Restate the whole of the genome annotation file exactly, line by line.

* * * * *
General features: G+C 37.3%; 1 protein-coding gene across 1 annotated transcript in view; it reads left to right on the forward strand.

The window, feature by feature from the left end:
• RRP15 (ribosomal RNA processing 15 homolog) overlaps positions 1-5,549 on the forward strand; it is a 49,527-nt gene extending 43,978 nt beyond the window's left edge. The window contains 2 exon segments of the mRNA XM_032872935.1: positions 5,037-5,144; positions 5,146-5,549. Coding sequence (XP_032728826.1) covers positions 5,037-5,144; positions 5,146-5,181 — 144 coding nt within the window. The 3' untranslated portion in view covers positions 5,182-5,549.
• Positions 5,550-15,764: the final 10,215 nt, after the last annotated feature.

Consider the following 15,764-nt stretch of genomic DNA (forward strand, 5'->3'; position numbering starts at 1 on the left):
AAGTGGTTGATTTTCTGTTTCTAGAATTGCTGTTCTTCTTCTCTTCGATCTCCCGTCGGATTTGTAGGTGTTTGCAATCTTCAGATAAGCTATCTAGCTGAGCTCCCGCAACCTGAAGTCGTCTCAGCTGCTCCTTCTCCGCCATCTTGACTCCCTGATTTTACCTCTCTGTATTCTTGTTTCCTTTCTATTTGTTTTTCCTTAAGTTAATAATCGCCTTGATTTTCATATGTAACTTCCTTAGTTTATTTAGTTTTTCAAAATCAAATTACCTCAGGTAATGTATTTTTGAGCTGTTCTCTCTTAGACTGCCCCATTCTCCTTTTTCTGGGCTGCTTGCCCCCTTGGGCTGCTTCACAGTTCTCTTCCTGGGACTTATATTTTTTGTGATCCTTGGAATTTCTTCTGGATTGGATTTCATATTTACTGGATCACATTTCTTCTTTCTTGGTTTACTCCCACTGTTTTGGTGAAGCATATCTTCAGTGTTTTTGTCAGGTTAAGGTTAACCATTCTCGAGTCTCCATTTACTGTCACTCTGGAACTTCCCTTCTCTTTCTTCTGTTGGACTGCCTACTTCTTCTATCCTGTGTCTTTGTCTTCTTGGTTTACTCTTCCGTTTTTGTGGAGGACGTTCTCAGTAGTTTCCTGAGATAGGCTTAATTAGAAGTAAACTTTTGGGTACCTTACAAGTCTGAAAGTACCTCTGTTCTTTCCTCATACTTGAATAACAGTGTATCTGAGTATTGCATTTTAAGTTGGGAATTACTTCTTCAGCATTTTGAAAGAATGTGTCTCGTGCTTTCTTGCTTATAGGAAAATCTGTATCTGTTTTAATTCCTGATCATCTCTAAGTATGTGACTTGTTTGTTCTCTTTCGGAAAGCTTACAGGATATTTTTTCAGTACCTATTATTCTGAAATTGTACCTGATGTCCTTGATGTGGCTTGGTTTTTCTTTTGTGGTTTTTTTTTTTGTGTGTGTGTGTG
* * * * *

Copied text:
General features: G+C 37.3%; 1 protein-coding gene across 1 annotated transcript in view; it reads left to right on the forward strand.

The window, feature by feature from the left end:
• RRP15 (ribosomal RNA processing 15 homolog) overlaps positions 1-5,549 on the forward strand; it is a 49,527-nt gene extending 43,978 nt beyond the window's left edge. The window contains 2 exon segments of the mRNA XM_032872935.1: positions 5,037-5,144; positions 5,146-5,549. Coding sequence (XP_032728826.1) covers positions 5,037-5,144; positions 5,146-5,181 — 144 coding nt within the window. The 3' untranslated portion in view covers positions 5,182-5,549.
• Positions 5,550-15,764: the final 10,215 nt, after the last annotated feature.

Consider the following 15,764-nt stretch of genomic DNA (forward strand, 5'->3'; position numbering starts at 1 on the left):
AAGTGGTTGATTTTCTGTTTCTAGAATTGCTGTTCTTCTTCTCTTCGATCTCCCGTCGGATTTGTAGGTGTTTGCAATCTTCAGATAAGCTATCTAGCTGAGCTCCCGCAACCTGAAGTCGTCTCAGCTGCTCCTTCTCCGCCATCTTGACTCCCTGATTTTACCTCTCTGTATTCTTGTTTCCTTTCTATTTGTTTTTCCTTAAGTTAATAATCGCCTTGATTTTCATATGTAACTTCCTTAGTTTATTTAGTTTTTCAAAATCAAATTACCTCAGGTAATGTATTTTTGAGCTGTTCTCTCTTAGACTGCCCCATTCTCCTTTTTCTGGGCTGCTTGCCCCCTTGGGCTGCTTCACAGTTCTCTTCCTGGGACTTATATTTTTTGTGATCCTTGGAATTTCTTCTGGATTGGATTTCATATTTACTGGATCACATTTCTTCTTTCTTGGTTTACTCCCACTGTTTTGGTGAAGCATATCTTCAGTGTTTTTGTCAGGTTAAGGTTAACCATTCTCGAGTCTCCATTTACTGTCACTCTGGAACTTCCCTTCTCTTTCTTCTGTTGGACTGCCTACTTCTTCTATCCTGTGTCTTTGTCTTCTTGGTTTACTCTTCCGTTTTTGTGGAGGACGTTCTCAGTAGTTTCCTGAGATAGGCTTAATTAGAAGTAAACTTTTGGGTACCTTACAAGTCTGAAAGTACCTCTGTTCTTTCCTCATACTTGAATAACAGTGTATCTGAGTATTGCATTTTAAGTTGGGAATTACTTCTTCAGCATTTTGAAAGAATGTGTCTCGTGCTTTCTTGCTTATAGGAAAATCTGTATCTGTTTTAATTCCTGATCATCTCTAAGTATGTGACTTGTTTGTTCTCTTTCGGAAAGCTTACAGGATATTTTTTCAGTACCTATTATTCTGAAATTGTACCTGATGTCCTTGATGTGGCTTGGTTTTTCTTTTGTGGTTTTTTTTTTTGTGTGTGTGTGTG